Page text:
In pleading guilty Wednesday to failing to file a federal tax return, Erik Fresen appears to have also unwittingly acknowledged he underreported his income to the state during his eight years in the Florida House of Representatives.

Fresen admitted in his plea agreement that he didn’t file tax returns to the Internal Revenue Service from 2007-16. But the Miami Republican did submit annual financial disclosure forms to the Florida Ethics Commission from 2008-15. In those forms, Fresen claimed a five-figure annual income from Neighborhood Strategies, his land-consulting company.

The problem: The income Fresen reported to the state doesn’t jibe with the unpaid taxes the IRS says he owes.

Fresen and his lead defense attorney, Jeffrey Neiman, declined to comment outside U.S. District Judge Robert Scola’s courtroom Wednesday. Violations of state ethics laws can lead to civil fines, though there is a five-year statute of limitations.

Fresen also claimed up to $133,000 in student loans, though he graduated with a bachelor’s degree from Florida State, a public university. 

Fresen consistently reported to the state income from two employers: $150,000 a year from Civica, an architecture design firm for which he did zoning work, and about $30,000 a year from the Florida Legislature. Both employers withheld federal taxes.

At issue is additional income Fresen earned as a self-employed consultant for Neighborhood Strategies for which he didn’t pay taxes — and now appears to have low-balled the figures to the state.

More here.

Photo credit: C.M. Guerrero, el Nuevo Herald

Nelson says Trump will face 'flood of opposition' to oil drilling move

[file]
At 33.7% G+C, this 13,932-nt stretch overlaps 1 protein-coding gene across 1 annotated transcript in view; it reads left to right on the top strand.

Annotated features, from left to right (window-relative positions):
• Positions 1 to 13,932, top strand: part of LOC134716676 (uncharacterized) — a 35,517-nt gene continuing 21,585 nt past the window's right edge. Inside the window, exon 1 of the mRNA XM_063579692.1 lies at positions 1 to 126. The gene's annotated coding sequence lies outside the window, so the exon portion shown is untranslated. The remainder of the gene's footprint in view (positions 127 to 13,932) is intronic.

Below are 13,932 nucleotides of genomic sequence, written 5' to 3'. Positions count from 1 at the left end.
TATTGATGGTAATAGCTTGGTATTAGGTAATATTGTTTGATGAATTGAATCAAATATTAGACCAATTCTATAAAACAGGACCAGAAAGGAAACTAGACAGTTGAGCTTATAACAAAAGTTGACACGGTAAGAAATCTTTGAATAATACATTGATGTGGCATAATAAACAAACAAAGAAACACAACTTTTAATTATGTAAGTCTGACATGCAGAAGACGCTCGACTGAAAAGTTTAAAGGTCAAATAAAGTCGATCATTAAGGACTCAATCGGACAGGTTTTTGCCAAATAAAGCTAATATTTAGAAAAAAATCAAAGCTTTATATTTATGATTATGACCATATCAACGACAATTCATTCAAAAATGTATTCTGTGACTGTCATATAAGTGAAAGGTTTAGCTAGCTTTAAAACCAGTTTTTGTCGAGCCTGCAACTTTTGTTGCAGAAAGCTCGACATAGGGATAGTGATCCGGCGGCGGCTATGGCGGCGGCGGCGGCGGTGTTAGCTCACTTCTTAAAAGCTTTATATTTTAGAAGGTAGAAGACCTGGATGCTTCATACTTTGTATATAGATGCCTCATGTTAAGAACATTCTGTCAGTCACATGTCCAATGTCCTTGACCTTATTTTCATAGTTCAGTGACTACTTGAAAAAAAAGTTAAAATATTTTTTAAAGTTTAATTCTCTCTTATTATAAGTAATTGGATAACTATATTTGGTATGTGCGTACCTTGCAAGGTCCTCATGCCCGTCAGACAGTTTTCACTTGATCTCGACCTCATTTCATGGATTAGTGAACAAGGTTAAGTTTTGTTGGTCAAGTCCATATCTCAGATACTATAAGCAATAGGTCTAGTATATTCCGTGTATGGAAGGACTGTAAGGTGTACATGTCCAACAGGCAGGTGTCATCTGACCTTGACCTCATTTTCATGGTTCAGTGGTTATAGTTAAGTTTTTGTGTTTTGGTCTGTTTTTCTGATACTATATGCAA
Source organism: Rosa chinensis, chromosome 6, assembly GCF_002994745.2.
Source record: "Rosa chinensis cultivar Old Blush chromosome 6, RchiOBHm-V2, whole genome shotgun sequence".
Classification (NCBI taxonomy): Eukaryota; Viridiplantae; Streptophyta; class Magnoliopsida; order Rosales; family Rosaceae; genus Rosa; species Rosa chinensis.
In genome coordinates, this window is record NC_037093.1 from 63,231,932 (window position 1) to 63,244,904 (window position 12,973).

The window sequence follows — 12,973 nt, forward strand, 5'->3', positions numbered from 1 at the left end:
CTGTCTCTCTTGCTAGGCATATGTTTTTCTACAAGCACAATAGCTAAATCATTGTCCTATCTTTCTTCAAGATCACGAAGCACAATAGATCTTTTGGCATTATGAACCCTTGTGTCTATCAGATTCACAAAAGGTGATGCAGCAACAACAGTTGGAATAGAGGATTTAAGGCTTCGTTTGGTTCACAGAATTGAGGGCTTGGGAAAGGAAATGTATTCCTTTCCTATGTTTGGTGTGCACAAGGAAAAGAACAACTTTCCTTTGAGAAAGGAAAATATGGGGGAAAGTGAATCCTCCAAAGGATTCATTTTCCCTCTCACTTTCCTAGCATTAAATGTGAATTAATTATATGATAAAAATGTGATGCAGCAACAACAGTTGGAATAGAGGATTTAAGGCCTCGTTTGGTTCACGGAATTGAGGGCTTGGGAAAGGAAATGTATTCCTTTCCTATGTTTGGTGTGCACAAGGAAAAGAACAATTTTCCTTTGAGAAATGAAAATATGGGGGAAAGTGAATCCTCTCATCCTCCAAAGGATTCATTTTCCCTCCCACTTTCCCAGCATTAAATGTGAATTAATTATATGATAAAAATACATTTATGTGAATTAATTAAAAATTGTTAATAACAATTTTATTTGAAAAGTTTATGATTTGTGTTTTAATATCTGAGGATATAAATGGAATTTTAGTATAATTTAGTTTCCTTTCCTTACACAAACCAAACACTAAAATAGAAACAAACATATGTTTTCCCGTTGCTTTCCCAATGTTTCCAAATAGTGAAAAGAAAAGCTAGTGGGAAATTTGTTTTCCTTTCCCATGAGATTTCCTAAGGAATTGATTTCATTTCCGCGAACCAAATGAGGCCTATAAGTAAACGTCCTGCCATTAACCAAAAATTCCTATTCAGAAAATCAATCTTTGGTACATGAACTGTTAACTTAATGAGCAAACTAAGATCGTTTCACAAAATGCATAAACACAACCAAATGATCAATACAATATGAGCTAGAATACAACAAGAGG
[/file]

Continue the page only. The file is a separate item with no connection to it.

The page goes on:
via @learyreports

WASHINGTON - Sen. Bill Nelson on Wednesday vowed bipartisan opposition to a coming move by President Donald Trump to open up oil drilling off the Florida coast.

"I hope he refrains from issuing this executive order, but if he does, this senator and a bipartisan delegation from Florida will fight," Nelson said on the Senate floor.

Trump's order is expected Friday and details are still unclear, though White House officials signaled it will target a late Obama-era restriction on offshore drilling and gas exploration in the Arctic Ocean and parts of the Atlantic.

Oil interests have long yearned for more access to the waters off Florida. Nelson invoked the BP oil spill and its damaging effect on tourism. Even if oil did not spread down the coast, as feared, people saw pictures and stayed away, Nelson said.

Trump can "expect a flood of opposition," Nelson warned.

Indeed, bipartisan voices have already spoken out.

--ALEX LEARY, Tampa Bay Times

Meet the new administrator of the Florida Democratic Party

04262017_134138_sallyboyntonbrown_8colvia @adamsmithtimes

Florida Democratic Chairman Stephen Bittel is hiring the former top administrator of the Idaho Democratic Party, Sally Boynton Brown, to be the Florida party's new "president," which for some reason is the new term for executive director. Brown, who earlier this year ran unsuccessfully for Democratic National Committee Chairwoman, succeeds Scott Arceneaux, the top party administrator for seven years.